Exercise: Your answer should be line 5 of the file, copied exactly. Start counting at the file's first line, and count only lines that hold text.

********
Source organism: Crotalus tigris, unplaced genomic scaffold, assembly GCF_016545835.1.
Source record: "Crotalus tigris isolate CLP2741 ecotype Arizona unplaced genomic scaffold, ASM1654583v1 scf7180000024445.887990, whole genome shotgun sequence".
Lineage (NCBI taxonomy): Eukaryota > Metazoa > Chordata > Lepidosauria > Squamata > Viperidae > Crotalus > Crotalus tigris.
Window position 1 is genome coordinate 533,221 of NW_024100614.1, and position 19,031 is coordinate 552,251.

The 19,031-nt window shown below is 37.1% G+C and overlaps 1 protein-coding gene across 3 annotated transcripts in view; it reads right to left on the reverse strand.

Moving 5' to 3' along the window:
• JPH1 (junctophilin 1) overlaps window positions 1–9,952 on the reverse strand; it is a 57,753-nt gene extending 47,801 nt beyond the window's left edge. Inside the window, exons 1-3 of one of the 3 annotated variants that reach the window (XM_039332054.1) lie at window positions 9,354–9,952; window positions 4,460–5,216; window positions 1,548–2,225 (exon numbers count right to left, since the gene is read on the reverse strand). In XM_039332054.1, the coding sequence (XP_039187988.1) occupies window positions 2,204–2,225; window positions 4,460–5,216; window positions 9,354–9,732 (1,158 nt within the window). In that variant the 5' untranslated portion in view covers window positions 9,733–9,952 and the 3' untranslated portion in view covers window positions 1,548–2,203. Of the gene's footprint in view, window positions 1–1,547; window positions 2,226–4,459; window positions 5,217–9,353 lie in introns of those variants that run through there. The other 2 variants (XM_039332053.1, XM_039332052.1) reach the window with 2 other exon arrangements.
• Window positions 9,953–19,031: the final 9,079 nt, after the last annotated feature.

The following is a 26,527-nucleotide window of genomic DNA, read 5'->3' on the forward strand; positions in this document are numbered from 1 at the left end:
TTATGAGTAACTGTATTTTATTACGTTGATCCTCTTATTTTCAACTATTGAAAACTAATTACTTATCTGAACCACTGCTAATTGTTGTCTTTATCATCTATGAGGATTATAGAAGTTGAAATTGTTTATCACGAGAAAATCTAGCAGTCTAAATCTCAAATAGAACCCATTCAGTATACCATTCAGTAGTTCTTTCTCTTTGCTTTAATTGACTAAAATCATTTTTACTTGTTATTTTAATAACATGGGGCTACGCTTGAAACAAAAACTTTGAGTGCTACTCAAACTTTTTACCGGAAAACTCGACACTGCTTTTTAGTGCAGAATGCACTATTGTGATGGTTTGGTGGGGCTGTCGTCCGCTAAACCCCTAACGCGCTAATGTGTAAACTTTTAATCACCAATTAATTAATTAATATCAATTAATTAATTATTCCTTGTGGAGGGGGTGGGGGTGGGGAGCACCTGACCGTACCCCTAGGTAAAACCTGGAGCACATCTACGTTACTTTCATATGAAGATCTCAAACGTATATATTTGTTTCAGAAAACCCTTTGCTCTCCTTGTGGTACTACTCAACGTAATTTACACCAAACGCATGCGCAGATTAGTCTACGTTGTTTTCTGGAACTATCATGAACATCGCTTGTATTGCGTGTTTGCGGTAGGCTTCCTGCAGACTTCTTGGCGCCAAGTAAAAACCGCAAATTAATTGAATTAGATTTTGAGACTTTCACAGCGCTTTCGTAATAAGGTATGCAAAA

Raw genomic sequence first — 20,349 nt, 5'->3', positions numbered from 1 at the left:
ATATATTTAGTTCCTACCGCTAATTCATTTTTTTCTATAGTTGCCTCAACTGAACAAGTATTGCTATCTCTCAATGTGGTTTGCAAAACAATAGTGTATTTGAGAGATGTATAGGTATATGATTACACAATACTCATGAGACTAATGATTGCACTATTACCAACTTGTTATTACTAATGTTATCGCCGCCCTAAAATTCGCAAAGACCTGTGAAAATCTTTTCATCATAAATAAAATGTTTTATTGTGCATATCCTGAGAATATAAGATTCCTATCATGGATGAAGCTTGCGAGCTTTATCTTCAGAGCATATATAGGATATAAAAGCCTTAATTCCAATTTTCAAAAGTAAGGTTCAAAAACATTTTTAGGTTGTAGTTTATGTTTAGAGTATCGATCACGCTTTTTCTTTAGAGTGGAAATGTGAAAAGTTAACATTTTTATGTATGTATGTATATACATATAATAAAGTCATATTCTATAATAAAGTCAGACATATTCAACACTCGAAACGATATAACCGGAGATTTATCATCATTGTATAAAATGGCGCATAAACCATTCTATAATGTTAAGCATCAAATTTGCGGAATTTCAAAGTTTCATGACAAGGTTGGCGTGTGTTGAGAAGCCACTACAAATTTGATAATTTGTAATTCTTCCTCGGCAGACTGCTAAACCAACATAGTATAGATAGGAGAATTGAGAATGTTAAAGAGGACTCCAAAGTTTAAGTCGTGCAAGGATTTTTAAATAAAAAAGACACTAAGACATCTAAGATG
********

The 19,031-nt window shown below is 37.1% G+C and overlaps 1 protein-coding gene across 3 annotated transcripts in view; it reads right to left on the reverse strand.